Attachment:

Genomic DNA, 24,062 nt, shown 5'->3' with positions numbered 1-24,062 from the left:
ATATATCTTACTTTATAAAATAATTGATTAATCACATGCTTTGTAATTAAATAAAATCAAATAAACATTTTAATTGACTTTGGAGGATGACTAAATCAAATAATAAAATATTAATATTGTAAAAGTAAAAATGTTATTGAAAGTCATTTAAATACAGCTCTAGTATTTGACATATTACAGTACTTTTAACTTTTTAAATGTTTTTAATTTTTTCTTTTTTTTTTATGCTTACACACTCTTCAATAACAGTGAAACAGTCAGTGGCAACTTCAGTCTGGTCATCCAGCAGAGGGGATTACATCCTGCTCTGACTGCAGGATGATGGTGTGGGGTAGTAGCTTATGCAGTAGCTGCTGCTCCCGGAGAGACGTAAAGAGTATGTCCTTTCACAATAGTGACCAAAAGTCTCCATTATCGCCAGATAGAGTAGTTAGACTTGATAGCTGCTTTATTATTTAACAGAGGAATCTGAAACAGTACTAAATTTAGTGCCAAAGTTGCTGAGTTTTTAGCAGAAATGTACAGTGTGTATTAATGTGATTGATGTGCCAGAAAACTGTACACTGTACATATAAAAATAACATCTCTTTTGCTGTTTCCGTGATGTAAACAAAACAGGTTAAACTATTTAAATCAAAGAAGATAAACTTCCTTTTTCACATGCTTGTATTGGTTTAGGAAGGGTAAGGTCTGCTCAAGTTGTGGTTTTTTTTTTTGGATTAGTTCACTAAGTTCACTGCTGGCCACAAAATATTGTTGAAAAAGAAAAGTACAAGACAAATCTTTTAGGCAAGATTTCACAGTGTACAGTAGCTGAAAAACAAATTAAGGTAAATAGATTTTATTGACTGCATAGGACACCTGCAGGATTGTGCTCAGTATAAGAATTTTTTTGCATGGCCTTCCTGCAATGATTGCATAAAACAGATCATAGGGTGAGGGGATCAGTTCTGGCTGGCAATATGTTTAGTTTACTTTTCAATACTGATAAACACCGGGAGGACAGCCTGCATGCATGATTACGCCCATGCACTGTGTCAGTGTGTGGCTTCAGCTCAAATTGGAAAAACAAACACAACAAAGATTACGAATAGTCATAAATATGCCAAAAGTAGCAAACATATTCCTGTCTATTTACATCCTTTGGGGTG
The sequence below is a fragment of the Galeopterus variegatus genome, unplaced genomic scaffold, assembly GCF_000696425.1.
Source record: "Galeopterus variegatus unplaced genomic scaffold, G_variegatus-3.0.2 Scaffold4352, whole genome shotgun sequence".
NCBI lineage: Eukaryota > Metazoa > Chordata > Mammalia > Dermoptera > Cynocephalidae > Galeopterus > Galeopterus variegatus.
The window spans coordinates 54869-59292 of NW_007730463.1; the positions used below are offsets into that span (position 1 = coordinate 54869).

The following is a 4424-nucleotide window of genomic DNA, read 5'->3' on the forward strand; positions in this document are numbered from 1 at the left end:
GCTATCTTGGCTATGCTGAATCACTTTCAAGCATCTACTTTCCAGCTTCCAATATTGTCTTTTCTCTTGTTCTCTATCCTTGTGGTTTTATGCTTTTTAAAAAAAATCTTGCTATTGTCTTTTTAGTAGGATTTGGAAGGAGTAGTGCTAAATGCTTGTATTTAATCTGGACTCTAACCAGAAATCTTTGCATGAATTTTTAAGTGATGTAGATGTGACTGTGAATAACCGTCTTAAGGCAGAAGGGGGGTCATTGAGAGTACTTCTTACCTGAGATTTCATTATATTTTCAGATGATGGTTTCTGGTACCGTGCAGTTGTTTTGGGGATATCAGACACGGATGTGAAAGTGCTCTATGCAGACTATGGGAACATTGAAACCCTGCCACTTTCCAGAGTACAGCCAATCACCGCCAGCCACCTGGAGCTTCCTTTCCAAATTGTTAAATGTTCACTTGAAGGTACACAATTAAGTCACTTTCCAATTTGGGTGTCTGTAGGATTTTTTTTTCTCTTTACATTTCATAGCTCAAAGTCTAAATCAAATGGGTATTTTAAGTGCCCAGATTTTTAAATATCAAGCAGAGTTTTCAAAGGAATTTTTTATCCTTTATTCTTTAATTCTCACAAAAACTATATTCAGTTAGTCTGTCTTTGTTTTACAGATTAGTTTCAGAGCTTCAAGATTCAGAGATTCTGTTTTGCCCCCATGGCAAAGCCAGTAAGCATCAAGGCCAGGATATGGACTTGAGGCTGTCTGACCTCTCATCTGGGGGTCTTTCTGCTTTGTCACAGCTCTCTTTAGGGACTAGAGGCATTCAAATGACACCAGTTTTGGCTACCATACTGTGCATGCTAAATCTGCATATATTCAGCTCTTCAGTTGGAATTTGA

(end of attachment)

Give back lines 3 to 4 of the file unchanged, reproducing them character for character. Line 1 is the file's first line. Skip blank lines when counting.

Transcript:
The sequence below is a fragment of the Galeopterus variegatus genome, unplaced genomic scaffold, assembly GCF_000696425.1.
Source record: "Galeopterus variegatus unplaced genomic scaffold, G_variegatus-3.0.2 Scaffold4352, whole genome shotgun sequence".